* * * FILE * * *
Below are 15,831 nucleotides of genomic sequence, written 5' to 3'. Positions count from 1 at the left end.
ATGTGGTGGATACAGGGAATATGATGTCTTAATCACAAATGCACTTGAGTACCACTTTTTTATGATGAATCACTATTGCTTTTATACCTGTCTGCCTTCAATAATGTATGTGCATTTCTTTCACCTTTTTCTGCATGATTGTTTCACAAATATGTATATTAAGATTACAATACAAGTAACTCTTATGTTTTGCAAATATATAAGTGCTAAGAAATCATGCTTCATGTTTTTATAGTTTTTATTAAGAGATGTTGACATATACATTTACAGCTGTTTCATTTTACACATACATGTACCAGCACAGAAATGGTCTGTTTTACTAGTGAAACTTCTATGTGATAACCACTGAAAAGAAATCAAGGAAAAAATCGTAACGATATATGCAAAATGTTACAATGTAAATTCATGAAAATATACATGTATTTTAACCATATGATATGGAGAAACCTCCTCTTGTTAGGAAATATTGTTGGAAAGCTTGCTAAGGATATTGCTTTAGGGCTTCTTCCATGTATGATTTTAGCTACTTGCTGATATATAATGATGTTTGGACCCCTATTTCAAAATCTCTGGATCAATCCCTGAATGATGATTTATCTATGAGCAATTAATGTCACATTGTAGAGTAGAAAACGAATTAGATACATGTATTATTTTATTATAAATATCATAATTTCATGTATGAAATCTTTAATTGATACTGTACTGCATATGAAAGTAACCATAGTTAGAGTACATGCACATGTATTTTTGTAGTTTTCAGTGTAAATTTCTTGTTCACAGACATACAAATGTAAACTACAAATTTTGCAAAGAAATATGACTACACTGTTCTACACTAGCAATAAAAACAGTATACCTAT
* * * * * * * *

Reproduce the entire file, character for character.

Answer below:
Below are 15,831 nucleotides of genomic sequence, written 5' to 3'. Positions count from 1 at the left end.
ATGTGGTGGATACAGGGAATATGATGTCTTAATCACAAATGCACTTGAGTACCACTTTTTTATGATGAATCACTATTGCTTTTATACCTGTCTGCCTTCAATAATGTATGTGCATTTCTTTCACCTTTTTCTGCATGATTGTTTCACAAATATGTATATTAAGATTACAATACAAGTAACTCTTATGTTTTGCAAATATATAAGTGCTAAGAAATCATGCTTCATGTTTTTATAGTTTTTATTAAGAGATGTTGACATATACATTTACAGCTGTTTCATTTTACACATACATGTACCAGCACAGAAATGGTCTGTTTTACTAGTGAAACTTCTATGTGATAACCACTGAAAAGAAATCAAGGAAAAAATCGTAACGATATATGCAAAATGTTACAATGTAAATTCATGAAAATATACATGTATTTTAACCATATGATATGGAGAAACCTCCTCTTGTTAGGAAATATTGTTGGAAAGCTTGCTAAGGATATTGCTTTAGGGCTTCTTCCATGTATGATTTTAGCTACTTGCTGATATATAATGATGTTTGGACCCCTATTTCAAAATCTCTGGATCAATCCCTGAATGATGATTTATCTATGAGCAATTAATGTCACATTGTAGAGTAGAAAACGAATTAGATACATGTATTATTTTATTATAAATATCATAATTTCATGTATGAAATCTTTAATTGATACTGTACTGCATATGAAAGTAACCATAGTTAGAGTACATGCACATGTATTTTTGTAGTTTTCAGTGTAAATTTCTTGTTCACAGACATACAAATGTAAACTACAAATTTTGCAAAGAAATATGACTACACTGTTCTACACTAGCAATAAAAACAGTATACCTAT